So…y’all know me. I’m the queen of “accidentally vegetarian” cuisine. In fact, quiet as kept, I can count on two hands the number of times I ate a meal with meat in it over the entire course of my pregnancy. I just…I couldn’t be bothered.
So, when Silk decided to invite me to participate in their #MeatlessMondayNight challenge, I scoffed – of course I could do it. It’d be a breeze.
One of the ways I manage to make healthy eating more affordable for my family is by sliding these accidentally vegetarian dishes into our meal plans – dishes that are so thick, rich, and filling, that you dont even miss the meat. Everything you wanted is already in the meal.
“But, Erika….what if I actually want meat?”
I mean, you might. But, the reality is, most people want that protein – its filling, and its great for their muscles. Most people also want the flavorful fat that we often get when we cook with meat. Because I already anticipated that…this is me, armed to the teeth with ways to account for that.
Honestly, Indian food is GOAT status (that’s greatest of all time, for the uninitiated) when it comes to vegan dishes – there are countless reasons for that, and that’s a topic for another day – but, as I’d blogged before, Ed’s the one that introduced me to it all. The spices, the flavors, the unique combination of flavors – and, by the way, the abundance of antioxidants present in all those fresh herbs and spices – I mean, the stuff is heavenly.
I’m starting with a giant mass of frozen broccoli that I accidentally stuck in the freezer to move out of the way to store it, and left there. I’m also sticking it in the oven at 400 degrees on a rack above a pan (this helps the liquid drain out of it), after having let it thaw a bit. It’ll be a bit soggy, but putting it on a rack above a pan will allow it took drain the water out without sitting and sopping it back up. (We used a similar method to make the oven-fried chicken thighs, remember?)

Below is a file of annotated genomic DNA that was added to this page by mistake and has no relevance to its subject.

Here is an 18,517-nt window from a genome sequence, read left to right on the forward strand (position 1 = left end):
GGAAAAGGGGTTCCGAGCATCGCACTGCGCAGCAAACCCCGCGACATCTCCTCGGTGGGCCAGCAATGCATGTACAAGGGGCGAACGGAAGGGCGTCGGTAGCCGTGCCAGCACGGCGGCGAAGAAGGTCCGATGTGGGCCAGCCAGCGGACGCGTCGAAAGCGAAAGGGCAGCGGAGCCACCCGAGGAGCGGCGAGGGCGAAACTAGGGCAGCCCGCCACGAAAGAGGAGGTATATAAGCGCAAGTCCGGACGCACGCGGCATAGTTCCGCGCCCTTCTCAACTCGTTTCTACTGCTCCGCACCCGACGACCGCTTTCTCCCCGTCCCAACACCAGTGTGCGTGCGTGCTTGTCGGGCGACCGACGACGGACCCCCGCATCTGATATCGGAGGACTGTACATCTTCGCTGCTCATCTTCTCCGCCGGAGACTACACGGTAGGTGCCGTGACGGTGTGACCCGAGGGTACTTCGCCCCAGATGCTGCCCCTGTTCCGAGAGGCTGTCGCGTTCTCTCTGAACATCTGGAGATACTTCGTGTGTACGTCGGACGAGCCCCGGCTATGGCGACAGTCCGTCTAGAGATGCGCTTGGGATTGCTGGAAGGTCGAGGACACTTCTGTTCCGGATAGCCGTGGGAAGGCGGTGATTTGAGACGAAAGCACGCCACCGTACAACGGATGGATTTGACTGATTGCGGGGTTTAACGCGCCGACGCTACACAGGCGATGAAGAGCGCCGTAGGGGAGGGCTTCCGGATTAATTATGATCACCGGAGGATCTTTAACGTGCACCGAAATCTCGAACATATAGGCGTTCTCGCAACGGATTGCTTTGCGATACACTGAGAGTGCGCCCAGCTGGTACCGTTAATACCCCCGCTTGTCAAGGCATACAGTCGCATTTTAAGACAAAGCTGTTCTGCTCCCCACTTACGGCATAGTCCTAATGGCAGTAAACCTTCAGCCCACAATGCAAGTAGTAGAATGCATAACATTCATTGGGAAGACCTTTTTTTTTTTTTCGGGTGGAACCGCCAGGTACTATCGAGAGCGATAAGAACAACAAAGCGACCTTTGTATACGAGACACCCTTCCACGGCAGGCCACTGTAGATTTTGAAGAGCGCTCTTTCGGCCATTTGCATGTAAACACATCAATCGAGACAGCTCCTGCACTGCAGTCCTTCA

Chickpeas are easy. Buy ’em dried, pour your dried chickpeas in a pot, cover them with water (meaning, pour just enough water in the pot to make sure that all of your chickpeas are underwater), let them soak overnight, dump out the water and cover your chickpeas with fresh water with a tablespoon of kosher salt, and cook them over medium heat for a half hour, or until you can bite into five different chickpeas and all of them taste equally soft in the center.
If this feels very informal, trust me – it is. Chickpeas, and dried beans in general, are incredibly easy to cook without specific hard numbers.
But you know what’s even easier? Canned chickpeas, which I absolutely keep on hand in a pinch, because as much as I love to make everything from scratch, I’m not so much of a purist that I’d risk having nothing to make for dinner and wind up calling out. I’m a purist, but remember – I’m also cheap.
Using canned chickpeas also helps us keep our cooking time down to 25 minutes, as originally intended. Just sayin’.